For Republican politicians—and, alas, a few conservative Democrats—tax cuts are a policy for all seasons and incomes: in good times and in bad, for the poor and, especially, for the rich. It is a standard axiom of right-wing ideology that there is no economic problem that tax cuts of sufficient quantity can’t solve.
In this bad time, however, when many Americans are still losing jobs and homes, the GOP’s enthusiasm for tax cuts has collided with its other perennial obsession: budget deficits. Since being signed into law in 2001 and 2003, the Bush administration’s tax cuts, along with its wars and regulatory failures, have turned budget surpluses into massive debt. Many of the politicians who supported those cuts are now expressing alarm at the budget shortfall they helped create.
Instead of acknowledging that the government can no longer afford tax breaks for everyone, conservative politicians are calling for deep spending cuts—at precisely the moment when the private sector and cash-strapped states most need the federal government’s support. The politicians solemnly advertise their anxiety for future generations that will have to repay the debt we’ve incurred; they seem somewhat less worried about a generation of children whose schools are being gutted by state cutbacks.
In keeping with his campaign pledge, President Barack Obama wants to extend the Bush tax cuts only for annual income below $200,000 for individuals and $250,000 for households. For those who make more than this, he proposes to let the top two tax rates return to their pre-Bush levels: 35 and 39 percent—up from 33 and 35 percent. Historically, these higher rates are still quite low (in the 1950s and early ’60s, a period of sustained economic growth, the top marginal tax rate was more than 90 percent). Only the part of a taxpayer’s income above $200,000 would be taxed at the higher rates, and the president’s plan preserves some of the Bush tax cuts for capital gains and dividends. This means that the wealthiest Americans would still pay less in taxes than they did before the Bush tax cuts went into effect. The richest top tenth of 1 percent, for example, would still pay an average of $61,510 less, as compared with the $370,000 less they pay now.
This hardly counts as class warfare, though you wouldn’t know it to listen to Republican lawmakers. After Rep. John Boehner (R-Ohio), in a brief fit of rationality, signaled his willingness to vote for a bill extending tax cuts only for the nonrich, his party quickly returned to its normal intransigency. Republicans once again insist they are opposed, on principle, to letting any of the tax cuts expire. In the words of Senate Minority Leader Mitch McConnell, “We don’t think taxes ought to be increased in the middle of a recession for anyone.”
Most of the country disagrees. According to a recent CBS News poll, 56 percent of Americans favor getting rid of tax cuts for households earning more than $250,000. No matter how many times politicians say these cuts help small-business owners, ordinary Americans have trouble believing it. As well they should: according to the Tax Policy Center, less than 2 percent of those who report small-business income on their tax returns make enough money to pay at the top two tax rates.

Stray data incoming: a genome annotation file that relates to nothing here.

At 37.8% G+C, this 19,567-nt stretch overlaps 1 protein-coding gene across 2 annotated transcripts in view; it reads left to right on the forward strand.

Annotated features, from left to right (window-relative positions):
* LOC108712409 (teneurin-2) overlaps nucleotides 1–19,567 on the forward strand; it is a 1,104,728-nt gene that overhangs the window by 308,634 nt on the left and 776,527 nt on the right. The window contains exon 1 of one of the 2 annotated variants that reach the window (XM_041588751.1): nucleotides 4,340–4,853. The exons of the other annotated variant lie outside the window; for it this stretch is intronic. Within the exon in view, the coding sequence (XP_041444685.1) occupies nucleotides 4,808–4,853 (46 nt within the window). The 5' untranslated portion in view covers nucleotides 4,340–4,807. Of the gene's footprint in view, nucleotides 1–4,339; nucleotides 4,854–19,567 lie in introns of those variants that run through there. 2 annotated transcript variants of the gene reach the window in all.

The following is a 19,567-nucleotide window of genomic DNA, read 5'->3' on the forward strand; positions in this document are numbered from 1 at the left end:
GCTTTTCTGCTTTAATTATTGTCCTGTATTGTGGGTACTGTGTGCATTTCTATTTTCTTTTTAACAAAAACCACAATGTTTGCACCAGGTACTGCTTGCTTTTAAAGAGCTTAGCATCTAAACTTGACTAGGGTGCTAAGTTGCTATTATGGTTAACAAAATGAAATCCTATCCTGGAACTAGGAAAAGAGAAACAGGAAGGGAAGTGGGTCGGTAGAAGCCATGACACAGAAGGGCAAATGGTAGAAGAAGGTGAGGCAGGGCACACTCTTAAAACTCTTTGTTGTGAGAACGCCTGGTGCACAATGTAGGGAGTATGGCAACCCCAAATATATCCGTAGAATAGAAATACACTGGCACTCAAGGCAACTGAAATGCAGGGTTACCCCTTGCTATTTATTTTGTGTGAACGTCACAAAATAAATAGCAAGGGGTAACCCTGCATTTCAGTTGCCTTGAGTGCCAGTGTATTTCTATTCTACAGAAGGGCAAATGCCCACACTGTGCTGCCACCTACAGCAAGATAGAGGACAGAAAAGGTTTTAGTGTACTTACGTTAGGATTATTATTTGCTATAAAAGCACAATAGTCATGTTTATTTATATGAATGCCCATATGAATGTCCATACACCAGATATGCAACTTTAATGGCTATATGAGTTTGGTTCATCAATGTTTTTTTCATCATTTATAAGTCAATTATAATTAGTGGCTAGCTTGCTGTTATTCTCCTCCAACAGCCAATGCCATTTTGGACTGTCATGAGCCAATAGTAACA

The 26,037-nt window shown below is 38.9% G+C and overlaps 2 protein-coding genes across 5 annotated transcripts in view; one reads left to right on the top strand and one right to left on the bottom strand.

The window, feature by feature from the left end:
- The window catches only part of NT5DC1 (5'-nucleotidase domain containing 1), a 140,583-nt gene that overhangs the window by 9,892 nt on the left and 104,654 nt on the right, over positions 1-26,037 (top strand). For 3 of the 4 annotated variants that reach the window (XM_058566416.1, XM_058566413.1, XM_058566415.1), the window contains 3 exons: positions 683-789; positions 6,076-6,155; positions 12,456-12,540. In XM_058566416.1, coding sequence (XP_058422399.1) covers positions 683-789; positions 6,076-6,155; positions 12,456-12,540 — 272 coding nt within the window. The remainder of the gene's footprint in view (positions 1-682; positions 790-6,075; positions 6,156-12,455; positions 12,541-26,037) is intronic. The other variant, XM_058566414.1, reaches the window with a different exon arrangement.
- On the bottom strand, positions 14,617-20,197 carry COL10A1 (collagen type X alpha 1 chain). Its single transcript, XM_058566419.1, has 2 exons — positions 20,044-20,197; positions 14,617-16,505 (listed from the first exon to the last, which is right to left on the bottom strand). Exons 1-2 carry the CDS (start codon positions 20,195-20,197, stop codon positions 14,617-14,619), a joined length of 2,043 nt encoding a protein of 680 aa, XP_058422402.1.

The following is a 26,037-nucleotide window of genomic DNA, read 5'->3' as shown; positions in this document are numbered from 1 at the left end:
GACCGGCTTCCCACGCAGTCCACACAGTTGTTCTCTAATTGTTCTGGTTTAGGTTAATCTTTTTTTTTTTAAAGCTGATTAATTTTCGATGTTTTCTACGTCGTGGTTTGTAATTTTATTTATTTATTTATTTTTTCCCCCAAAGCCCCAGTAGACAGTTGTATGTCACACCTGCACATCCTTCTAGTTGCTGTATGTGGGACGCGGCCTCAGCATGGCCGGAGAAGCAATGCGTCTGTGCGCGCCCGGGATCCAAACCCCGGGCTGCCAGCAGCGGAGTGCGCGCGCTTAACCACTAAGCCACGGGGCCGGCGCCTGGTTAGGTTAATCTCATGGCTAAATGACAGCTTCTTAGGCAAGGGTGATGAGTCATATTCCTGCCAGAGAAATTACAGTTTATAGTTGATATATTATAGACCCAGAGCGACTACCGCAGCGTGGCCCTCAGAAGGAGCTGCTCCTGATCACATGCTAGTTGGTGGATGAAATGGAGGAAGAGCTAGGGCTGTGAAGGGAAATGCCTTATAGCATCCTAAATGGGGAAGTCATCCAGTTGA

So just what is the principle behind Republican opposition to (slightly) higher taxes for the rich? At a time when the richest 1 percent of Americans get roughly a quarter of the country’s total income, it’s hard to argue that the rich need tax relief for their own benefit. If the idea is to stimulate the economy by giving consumers more money to spend, it would be much more efficient—as well as more just—to give money to those who are now living hand to mouth. The rich can afford not to spend their money. If the Republicans’ most pressing concern is really the deficit, they might consider that the tax cuts they’re defending cost the government $68 billion a year. That’s more than the cost of the infrastructure program the president has proposed, which would put Americans back to work rebuilding the nation’s neglected dams, bridges, and roads. And it’s more than twice as much as Congress—after months of Republican foot-dragging—finally set aside for state and local governments that couldn’t afford to pay their teachers and firefighters.
Whether the Republicans’ main priority is jumpstarting the economy or reducing the deficit, there’s no excuse for their eagerness to extend tax breaks for the rich, not even the excuse of popular opinion. As for principle, the main one seems to be to take care of one’s own—not one’s constituents, to be sure, but one’s campaign donors and lobbyist friends. The GOP’s loyalty to the rich, in and out of season, is impressive in its way, but the country can no longer afford it.
Related: The Wrong Tax Debate, by E. J. Dionne Jr.; The Rich Get Richer, by the Editors; Economic Injustice for Most, by Charles R. Morris; Government Is Not the Problem, by Jeff Madrick
From the dotCommonweal blog: Taxing Language, by Don Wycliff
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